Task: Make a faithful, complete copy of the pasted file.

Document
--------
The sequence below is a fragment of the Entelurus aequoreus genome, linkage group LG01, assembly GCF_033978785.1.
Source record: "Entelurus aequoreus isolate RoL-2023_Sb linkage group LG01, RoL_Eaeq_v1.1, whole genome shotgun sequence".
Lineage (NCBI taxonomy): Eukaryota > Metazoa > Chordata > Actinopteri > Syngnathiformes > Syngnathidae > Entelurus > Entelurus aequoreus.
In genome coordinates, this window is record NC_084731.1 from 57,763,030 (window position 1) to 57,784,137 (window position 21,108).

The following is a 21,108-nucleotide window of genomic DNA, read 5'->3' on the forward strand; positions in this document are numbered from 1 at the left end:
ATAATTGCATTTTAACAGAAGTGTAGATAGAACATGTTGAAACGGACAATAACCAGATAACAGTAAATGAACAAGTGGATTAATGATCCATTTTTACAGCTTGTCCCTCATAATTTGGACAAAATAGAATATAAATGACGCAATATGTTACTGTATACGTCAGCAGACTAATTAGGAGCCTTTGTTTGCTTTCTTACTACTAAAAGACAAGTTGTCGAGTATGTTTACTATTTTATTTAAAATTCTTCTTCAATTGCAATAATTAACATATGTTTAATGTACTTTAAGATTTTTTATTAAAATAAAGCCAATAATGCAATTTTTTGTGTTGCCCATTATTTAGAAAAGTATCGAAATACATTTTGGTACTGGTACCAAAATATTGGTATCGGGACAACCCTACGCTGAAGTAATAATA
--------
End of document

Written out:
The sequence below is a fragment of the Entelurus aequoreus genome, linkage group LG01, assembly GCF_033978785.1.
Source record: "Entelurus aequoreus isolate RoL-2023_Sb linkage group LG01, RoL_Eaeq_v1.1, whole genome shotgun sequence".
Lineage (NCBI taxonomy): Eukaryota > Metazoa > Chordata > Actinopteri > Syngnathiformes > Syngnathidae > Entelurus > Entelurus aequoreus.
In genome coordinates, this window is record NC_084731.1 from 57,763,030 (window position 1) to 57,784,137 (window position 21,108).

The following is a 21,108-nucleotide window of genomic DNA, read 5'->3' on the forward strand; positions in this document are numbered from 1 at the left end:
ATAATTGCATTTTAACAGAAGTGTAGATAGAACATGTTGAAACGGACAATAACCAGATAACAGTAAATGAACAAGTGGATTAATGATCCATTTTTACAGCTTGTCCCTCATAATTTGGACAAAATAGAATATAAATGACGCAATATGTTACTGTATACGTCAGCAGACTAATTAGGAGCCTTTGTTTGCTTTCTTACTACTAAAAGACAAGTTGTCGAGTATGTTTACTATTTTATTTAAAATTCTTCTTCAATTGCAATAATTAACATATGTTTAATGTACTTTAAGATTTTTTATTAAAATAAAGCCAATAATGCAATTTTTTGTGTTGCCCATTATTTAGAAAAGTATCGAAATACATTTTGGTACTGGTACCAAAATATTGGTATCGGGACAACCCTACGCTGAAGTAATAATA